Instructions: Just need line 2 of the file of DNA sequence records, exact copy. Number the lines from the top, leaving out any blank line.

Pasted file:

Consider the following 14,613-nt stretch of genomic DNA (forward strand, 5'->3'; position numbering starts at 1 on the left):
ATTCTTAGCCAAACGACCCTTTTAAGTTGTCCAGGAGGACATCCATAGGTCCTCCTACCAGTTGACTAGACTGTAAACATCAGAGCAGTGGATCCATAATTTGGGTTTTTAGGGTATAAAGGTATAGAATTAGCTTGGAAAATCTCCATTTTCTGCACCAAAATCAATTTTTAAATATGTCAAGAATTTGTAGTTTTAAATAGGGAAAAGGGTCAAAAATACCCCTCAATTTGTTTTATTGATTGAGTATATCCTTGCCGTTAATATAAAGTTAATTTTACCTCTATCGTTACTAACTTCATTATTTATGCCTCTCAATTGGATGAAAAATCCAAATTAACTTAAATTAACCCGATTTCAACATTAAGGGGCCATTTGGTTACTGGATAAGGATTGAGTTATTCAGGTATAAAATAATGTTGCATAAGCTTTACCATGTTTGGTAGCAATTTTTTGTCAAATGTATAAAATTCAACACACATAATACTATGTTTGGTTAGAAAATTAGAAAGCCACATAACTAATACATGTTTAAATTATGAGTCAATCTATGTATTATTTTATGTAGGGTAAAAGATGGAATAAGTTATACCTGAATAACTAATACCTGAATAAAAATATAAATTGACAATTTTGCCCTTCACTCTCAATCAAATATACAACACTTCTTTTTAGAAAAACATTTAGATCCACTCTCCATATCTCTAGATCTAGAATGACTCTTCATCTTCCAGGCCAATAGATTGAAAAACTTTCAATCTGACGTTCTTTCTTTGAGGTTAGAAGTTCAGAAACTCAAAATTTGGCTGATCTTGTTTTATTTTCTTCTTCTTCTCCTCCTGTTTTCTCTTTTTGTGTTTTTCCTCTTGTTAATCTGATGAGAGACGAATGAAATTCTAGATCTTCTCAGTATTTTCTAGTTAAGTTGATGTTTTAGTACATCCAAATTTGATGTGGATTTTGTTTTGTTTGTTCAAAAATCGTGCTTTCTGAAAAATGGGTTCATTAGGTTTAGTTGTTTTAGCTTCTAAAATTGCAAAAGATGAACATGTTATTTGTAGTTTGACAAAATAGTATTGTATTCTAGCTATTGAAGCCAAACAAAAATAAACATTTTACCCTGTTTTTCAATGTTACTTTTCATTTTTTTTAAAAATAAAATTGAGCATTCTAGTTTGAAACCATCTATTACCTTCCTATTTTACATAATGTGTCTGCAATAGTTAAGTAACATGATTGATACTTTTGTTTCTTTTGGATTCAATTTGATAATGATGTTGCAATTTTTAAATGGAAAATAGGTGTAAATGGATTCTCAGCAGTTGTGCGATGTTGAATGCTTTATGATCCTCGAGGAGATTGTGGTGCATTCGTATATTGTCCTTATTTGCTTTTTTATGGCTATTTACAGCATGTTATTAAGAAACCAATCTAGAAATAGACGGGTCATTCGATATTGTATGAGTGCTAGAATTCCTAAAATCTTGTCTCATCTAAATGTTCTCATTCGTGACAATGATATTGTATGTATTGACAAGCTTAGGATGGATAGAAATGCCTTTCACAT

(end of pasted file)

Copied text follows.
ATTCTTAGCCAAACGACCCTTTTAAGTTGTCCAGGAGGACATCCATAGGTCCTCCTACCAGTTGACTAGACTGTAAACATCAGAGCAGTGGATCCATAATTTGGGTTTTTAGGGTATAAAGGTATAGAATTAGCTTGGAAAATCTCCATTTTCTGCACCAAAATCAATTTTTAAATATGTCAAGAATTTGTAGTTTTAAATAGGGAAAAGGGTCAAAAATACCCCTCAATTTGTTTTATTGATTGAGTATATCCTTGCCGTTAATATAAAGTTAATTTTACCTCTATCGTTACTAACTTCATTATTTATGCCTCTCAATTGGATGAAAAATCCAAATTAACTTAAATTAACCCGATTTCAACATTAAGGGGCCATTTGGTTACTGGATAAGGATTGAGTTATTCAGGTATAAAATAATGTTGCATAAGCTTTACCATGTTTGGTAGCAATTTTTTGTCAAATGTATAAAATTCAACACACATAATACTATGTTTGGTTAGAAAATTAGAAAGCCACATAACTAATACATGTTTAAATTATGAGTCAATCTATGTATTATTTTATGTAGGGTAAAAGATGGAATAAGTTATACCTGAATAACTAATACCTGAATAAAAATATAAATTGACAATTTTGCCCTTCACTCTCAATCAAATATACAACACTTCTTTTTAGAAAAACATTTAGATCCACTCTCCATATCTCTAGATCTAGAATGACTCTTCATCTTCCAGGCCAATAGATTGAAAAACTTTCAATCTGACGTTCTTTCTTTGAGGTTAGAAGTTCAGAAACTCAAAATTTGGCTGATCTTGTTTTATTTTCTTCTTCTTCTCCTCCTGTTTTCTCTTTTTGTGTTTTTCCTCTTGTTAATCTGATGAGAGACGAATGAAATTCTAGATCTTCTCAGTATTTTCTAGTTAAGTTGATGTTTTAGTACATCCAAATTTGATGTGGATTTTGTTTTGTTTGTTCAAAAATCGTGCTTTCTGAAAAATGGGTTCATTAGGTTTAGTTGTTTTAGCTTCTAAAATTGCAAAAGATGAACATGTTATTTGTAGTTTGACAAAATAGTATTGTATTCTAGCTATTGAAGCCAAACAAAAATAAACATTTTACCCTGTTTTTCAATGTTACTTTTCATTTTTTTTAAAAATAAAATTGAGCATTCTAGTTTGAAACCATCTATTACCTTCCTATTTTACATAATGTGTCTGCAATAGTTAAGTAACATGATTGATACTTTTGTTTCTTTTGGATTCAATTTGATAATGATGTTGCAATTTTTAAATGGAAAATAGGTGTAAATGGATTCTCAGCAGTTGTGCGATGTTGAATGCTTTATGATCCTCGAGGAGATTGTGGTGCATTCGTATATTGTCCTTATTTGCTTTTTTATGGCTATTTACAGCATGTTATTAAGAAACCAATCTAGAAATAGACGGGTCATTCGATATTGTATGAGTGCTAGAATTCCTAAAATCTTGTCTCATCTAAATGTTCTCATTCGTGACAATGATATTGTATGTATTGACAAGCTTAGGATGGATAGAAATGCCTTTCACAT